Industrialized communities are prevalent in every corner of the world today, and as a result the global population is now more urban than rural. Over the next century, existing and developing metropolises will have to re-consider traditional relationships between industrial and public territories in order to accommodate and sustain an increased level of demand for space and services.
This course examines past and present strategies of meeting the growing industrial and infrastructural demands of our society. In order to identify areas where industrial technologies and landscapes might be re-calibrated to serve future infrastructural networks, the course explores new relationships between the public, local ecology and industry. Through lectures, field trips, self-directed research and student design projects, the course helps frame an understanding of the means and methods of industrial activities ranging from mining to waste management with a focus on current and future techniques of material extraction, refinement, and redistribution.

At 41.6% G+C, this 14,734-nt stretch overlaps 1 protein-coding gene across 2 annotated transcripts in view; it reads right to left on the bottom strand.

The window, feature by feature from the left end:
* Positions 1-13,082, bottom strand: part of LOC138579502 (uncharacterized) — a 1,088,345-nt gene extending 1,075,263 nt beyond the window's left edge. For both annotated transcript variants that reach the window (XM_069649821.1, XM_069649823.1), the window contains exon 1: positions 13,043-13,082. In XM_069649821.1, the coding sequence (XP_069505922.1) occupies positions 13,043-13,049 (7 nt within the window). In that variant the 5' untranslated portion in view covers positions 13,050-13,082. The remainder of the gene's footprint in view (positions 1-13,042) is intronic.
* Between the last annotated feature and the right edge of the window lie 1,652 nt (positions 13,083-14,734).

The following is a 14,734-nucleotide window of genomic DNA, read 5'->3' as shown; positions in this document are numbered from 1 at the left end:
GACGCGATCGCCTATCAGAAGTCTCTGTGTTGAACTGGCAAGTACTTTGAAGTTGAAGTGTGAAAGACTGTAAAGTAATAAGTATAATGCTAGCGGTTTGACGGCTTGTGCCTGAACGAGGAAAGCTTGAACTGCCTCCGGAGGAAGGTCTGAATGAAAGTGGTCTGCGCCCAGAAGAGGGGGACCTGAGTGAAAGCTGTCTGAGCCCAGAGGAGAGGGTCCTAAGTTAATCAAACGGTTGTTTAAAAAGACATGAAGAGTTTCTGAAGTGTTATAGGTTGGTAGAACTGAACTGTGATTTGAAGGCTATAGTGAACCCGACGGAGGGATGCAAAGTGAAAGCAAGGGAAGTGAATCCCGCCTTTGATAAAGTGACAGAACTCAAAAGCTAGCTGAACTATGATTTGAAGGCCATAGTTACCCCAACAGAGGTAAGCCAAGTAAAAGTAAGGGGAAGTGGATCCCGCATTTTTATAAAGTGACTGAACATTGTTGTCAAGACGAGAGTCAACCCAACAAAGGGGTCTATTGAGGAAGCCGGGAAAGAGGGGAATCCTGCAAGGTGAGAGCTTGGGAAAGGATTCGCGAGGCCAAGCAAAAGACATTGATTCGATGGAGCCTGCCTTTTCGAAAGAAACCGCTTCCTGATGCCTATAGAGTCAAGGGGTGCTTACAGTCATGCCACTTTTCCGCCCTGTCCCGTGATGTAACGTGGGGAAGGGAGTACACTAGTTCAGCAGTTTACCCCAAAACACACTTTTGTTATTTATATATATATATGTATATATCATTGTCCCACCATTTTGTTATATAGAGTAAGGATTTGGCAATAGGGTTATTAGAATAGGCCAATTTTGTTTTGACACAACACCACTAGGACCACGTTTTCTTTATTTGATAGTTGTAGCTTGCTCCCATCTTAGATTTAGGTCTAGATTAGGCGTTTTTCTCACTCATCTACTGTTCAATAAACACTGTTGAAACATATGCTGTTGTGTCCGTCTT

Students produce writings and drawings analyzing and re-imagining the current state and potential futures of industrial processes and sites. Students are encouraged to use their research assignment as a way of investigating interesting and unfamiliar industrial processes, but more importantly as a means to initiate a thesis for why and how architects can influence the necessary change in structuring our growing communities.
Brooklyn Grange Rooftop Farm
Fresh Kills Landfill Gas Refinery
Linden GE Co-Generation Power Plant and Oil Refinery
Battery Park City Water Reuse Facility
GUEST LECTURERS / GUIDES
Anastasia Cole Plakias (Brooklyn Grange Founding Partner)
Ted Nabavi (Freshkills Park Butane Refinery Plant Manager)
Anna Lindsay (GE Co-Generation Power Plant Manager)
Zachary F. Gallagher, PE, LEED-AP (Natural Systems Utilities)
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